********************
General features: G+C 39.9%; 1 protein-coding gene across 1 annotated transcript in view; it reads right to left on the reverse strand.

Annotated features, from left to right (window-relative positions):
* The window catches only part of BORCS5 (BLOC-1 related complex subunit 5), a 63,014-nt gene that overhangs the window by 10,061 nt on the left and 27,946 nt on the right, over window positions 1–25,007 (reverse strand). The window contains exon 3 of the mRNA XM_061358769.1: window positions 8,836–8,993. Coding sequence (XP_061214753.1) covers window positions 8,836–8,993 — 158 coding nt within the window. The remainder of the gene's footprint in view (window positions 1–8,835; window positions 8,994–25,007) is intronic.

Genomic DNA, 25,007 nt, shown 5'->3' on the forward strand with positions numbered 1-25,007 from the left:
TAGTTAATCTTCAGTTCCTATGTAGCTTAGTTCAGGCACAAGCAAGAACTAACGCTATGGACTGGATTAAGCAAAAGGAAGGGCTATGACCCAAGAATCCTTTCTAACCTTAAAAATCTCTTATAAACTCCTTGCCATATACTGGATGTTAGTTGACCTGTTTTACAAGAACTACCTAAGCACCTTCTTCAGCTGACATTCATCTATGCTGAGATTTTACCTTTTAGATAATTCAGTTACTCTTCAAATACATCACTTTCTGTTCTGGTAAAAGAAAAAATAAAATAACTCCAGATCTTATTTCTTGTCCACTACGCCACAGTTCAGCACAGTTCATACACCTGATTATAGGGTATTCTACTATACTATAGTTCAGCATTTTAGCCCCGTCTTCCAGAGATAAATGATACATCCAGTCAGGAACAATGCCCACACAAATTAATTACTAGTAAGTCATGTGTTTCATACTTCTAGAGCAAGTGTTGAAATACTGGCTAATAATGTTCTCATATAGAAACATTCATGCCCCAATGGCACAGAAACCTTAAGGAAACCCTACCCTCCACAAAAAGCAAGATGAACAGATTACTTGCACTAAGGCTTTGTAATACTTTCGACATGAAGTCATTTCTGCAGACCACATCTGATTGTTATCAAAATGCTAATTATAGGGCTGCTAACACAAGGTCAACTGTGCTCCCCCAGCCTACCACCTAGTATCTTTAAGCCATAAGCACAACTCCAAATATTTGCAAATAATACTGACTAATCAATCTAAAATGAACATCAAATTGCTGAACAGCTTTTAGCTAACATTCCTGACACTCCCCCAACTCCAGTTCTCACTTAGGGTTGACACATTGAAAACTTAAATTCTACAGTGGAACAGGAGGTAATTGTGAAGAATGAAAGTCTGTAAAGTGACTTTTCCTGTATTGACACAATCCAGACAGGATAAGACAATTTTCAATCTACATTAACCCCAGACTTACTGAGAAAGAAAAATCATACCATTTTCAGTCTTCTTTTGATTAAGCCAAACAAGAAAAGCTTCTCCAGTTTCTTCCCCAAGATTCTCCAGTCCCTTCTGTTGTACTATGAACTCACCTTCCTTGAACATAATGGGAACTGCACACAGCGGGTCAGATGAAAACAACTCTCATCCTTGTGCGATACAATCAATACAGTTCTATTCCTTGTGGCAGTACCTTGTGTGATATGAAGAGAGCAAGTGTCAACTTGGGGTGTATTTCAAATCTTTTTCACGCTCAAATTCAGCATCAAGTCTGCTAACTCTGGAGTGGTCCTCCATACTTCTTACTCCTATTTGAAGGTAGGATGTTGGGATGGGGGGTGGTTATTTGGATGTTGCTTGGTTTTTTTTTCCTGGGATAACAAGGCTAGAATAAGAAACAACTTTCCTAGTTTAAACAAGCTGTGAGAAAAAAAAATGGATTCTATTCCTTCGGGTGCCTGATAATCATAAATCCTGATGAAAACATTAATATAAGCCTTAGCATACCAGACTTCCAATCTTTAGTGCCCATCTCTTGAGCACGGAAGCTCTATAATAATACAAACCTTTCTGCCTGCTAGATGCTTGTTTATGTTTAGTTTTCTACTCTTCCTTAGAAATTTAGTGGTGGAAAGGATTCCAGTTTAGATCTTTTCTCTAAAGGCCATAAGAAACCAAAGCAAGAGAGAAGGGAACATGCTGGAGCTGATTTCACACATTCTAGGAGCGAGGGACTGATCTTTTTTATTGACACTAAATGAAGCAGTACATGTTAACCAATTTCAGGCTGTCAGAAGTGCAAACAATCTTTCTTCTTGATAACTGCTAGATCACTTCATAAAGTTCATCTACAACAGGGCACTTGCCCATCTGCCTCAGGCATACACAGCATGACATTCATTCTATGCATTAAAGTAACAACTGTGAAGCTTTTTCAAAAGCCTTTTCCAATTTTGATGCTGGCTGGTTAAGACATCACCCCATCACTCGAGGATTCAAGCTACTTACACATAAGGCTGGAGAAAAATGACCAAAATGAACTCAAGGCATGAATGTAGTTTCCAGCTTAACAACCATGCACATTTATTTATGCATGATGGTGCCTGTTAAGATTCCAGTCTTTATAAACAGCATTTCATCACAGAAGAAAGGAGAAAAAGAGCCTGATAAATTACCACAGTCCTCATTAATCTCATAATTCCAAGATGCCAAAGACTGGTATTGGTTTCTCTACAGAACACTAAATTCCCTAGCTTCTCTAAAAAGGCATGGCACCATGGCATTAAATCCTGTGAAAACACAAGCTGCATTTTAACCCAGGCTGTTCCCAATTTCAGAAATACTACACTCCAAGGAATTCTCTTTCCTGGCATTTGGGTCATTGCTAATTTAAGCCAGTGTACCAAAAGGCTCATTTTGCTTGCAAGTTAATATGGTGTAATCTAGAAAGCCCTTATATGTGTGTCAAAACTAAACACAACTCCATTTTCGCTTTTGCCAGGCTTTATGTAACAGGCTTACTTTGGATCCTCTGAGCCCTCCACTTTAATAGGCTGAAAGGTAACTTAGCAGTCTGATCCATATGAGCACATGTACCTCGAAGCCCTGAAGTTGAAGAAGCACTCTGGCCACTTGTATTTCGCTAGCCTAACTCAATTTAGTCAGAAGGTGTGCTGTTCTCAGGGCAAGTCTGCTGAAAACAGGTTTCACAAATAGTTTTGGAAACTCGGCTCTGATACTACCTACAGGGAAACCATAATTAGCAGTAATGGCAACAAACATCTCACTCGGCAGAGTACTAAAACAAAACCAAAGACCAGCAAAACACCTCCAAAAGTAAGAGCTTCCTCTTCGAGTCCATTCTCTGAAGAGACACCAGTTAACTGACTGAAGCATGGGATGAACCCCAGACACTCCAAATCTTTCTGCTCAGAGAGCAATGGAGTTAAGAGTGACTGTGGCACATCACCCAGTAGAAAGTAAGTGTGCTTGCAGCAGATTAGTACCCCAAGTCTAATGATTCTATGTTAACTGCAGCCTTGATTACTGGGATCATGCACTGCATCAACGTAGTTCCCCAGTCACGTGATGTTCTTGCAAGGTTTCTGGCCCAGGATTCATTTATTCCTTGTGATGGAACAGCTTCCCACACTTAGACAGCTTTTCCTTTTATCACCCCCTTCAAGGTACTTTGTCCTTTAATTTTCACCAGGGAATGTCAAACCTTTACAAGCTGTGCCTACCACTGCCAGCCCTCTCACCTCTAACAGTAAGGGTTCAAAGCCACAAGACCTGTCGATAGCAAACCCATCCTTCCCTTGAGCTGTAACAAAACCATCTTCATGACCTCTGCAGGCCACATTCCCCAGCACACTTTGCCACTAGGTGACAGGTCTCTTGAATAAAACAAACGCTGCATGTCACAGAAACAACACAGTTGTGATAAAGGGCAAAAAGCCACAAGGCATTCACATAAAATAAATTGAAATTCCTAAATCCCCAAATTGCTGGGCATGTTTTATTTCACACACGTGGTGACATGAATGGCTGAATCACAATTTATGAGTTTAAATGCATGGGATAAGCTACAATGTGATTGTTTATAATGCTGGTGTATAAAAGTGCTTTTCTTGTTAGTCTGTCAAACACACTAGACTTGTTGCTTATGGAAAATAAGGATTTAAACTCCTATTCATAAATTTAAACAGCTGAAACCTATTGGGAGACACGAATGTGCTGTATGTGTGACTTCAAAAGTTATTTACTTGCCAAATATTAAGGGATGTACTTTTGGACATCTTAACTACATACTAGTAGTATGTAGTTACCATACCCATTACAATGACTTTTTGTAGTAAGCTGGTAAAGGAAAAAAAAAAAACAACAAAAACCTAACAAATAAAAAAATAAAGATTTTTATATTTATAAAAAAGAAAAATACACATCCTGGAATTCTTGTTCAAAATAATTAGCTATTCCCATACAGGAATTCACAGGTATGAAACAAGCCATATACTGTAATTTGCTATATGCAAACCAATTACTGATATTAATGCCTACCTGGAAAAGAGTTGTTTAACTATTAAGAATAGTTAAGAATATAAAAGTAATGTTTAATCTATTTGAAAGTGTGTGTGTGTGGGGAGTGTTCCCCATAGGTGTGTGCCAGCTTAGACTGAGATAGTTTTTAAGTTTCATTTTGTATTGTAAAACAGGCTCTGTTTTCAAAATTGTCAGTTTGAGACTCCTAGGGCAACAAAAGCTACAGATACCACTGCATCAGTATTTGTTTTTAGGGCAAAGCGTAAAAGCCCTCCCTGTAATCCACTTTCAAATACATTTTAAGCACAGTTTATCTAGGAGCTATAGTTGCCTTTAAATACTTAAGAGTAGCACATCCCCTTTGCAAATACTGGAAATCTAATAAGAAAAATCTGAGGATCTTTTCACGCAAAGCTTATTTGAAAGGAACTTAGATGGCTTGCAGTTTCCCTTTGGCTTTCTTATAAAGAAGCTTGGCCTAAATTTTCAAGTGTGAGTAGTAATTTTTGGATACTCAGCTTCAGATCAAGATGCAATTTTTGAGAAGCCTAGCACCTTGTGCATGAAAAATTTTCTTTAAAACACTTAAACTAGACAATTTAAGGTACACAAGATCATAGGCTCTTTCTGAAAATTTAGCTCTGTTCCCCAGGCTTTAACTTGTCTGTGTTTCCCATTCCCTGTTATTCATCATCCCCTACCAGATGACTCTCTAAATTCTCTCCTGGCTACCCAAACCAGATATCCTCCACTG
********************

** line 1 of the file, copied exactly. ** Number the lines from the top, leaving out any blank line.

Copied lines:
General features: G+C 39.9%; 1 protein-coding gene across 1 annotated transcript in view; it reads right to left on the reverse strand.